illustrations by Melody Klaffke
San Diego County is home to three American Viticultural Areas (or more commonly AVAs) ; South Coast, Ramona Valley and San Pasqual Valley. And, a fourth AVA is in the works.
“When you say you’re from San Diego County, that could be anywhere… it’s important for the fruit, the winemakers who are here farming in the Highland Valley area to have a distinct AVA. We’re growing up as a region,” said Lynn LaChapelle, co-owner of Domaine Artefact Vineyard and Winery.
Lynn is a part of a group of wineries in the Highland Valley area that are looking to differentiate their wine region from the rest– and are applying to become an AVA.
“People who come to Highland Valley ask us if we’re Ramona, we’re like ‘no, we’re not Ramona’…we get people asking us what AVA we’re in. We would like to be able to identify ourselves as an AVA,” said LaChapelle.
According to the Alcohol and Tobacco Tax and Trade Bureau (TTB), which is the same agency in charge of the AVA submittal process, an AVA is “a specific type of appellation of origin used on wine labels.”
“The primary purpose of an AVA is to eliminate confusion among consumers about the source of grapes that go into the wine that they are drinking and to give it better designation so they can distinguish between two different wines that come from California. There’s very different grapes grown in Napa versus Riverside County. By having these AVAs, it gives the consumers some indication of the source of the wine,” said Ray Schnorr, co-owner of the Highland Valley Vineyards.
But, to become an AVA is no easy task. In fact, the Highland Valley Wine Country Alliance has been working on the process for years. The pandemic stalled the momentum but the group is planning to get back to the AVA petition soon.
The petition requires that applicants differentiate themselves from other wine regions, based on factors such as the region’s winemaking history, geography and climate.
The Highland Valley area is well over 100 years old, according to Schnorr. The winemakers also argue that the climate and soil are different from their neighbors several hundred feet below in elevation in the San Pasqual Valley and their neighbors to the east in the Ramona Valley.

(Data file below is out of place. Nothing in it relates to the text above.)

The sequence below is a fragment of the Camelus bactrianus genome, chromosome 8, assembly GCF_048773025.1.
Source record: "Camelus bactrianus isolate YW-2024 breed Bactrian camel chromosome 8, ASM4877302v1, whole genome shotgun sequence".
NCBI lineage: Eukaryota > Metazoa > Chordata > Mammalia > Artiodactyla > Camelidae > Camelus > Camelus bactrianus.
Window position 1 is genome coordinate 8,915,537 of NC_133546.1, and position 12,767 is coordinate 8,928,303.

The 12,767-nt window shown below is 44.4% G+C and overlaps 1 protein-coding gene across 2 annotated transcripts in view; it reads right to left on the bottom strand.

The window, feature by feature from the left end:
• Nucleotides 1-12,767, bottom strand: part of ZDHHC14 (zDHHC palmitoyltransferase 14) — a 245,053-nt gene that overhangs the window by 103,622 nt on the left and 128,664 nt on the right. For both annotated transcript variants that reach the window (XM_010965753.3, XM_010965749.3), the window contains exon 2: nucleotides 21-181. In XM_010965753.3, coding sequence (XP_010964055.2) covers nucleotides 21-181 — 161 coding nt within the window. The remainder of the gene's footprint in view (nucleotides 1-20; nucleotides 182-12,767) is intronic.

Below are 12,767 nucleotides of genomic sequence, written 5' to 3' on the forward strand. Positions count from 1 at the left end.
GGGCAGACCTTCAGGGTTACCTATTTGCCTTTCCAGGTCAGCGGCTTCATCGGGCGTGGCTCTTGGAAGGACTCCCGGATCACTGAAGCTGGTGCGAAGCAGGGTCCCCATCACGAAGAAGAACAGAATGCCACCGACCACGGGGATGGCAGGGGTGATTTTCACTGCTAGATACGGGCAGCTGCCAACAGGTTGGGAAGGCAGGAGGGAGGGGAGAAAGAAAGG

“I think our mean temperature is cooler than the Ramona AVA because we are a little farther west. We get the cold air drainage coming from the Ramona Highlands through the Highland Valley area. We get pretty distinct nighttime cooling which is unique. We also get the marine influence from the west coming through the Del Dios area–which creates this foggy area,” said LaChapelle.
With an AVA designation comes the natural tendency for consumers to automatically associate a region with a certain grape but, in the Highland Valley area, winemakers are producing several different types of grapes which some winemakers say could be a challenge.
“If you had a group of 10 winemakers from the area and you asked them to write down what they think the best grape is to grow in this AVA, you’re probably going to get 10 answers. It’s going to be the grape they have the most acreage planted–that’s the way it is,” said Roberto Espinosa of Espinosa Vineyards and Winery.
From the marketing side, with an AVA stamp of approval on wine bottles, the AVA designation could provide a greater distinction for the region. But, will the consumers notice?
“For sophisticated wine buyers, for sure. I think it enlists a bit of pride in San Diego consumers of fine wines to know that these designations are coming about because growers, and vintners who buy the grapes from them, are promoting this excellence with wines that are designated by the AVA,” said Schnorr.
“The most important thing for me to put on my label is San Diego County. That’s because I have a broader client base,” said Espinosa. “If you say ‘Highland Valley’, I know it, my neighbors know it, people that visit the wineries up here maybe know it but if you tell someone in downtown San Diego, ‘Hey, this is a Highland Valley wine’–if they haven’t been up here, I don’t think it means anything,” he added.
With more 141 AVAs in California, according to the TTB, Highland Valley could soon be added on that list, adding a new distinction to the San Diego County wine region.
“The soul of the valley – we’re still trying to find that. What’s the grape, what’s the model. What I think is really cool is everyone is growing a bunch of different grapes and maybe it’s my kids or maybe even my grandkids that figure it out. That’s something left to be seen,” said Espinosa.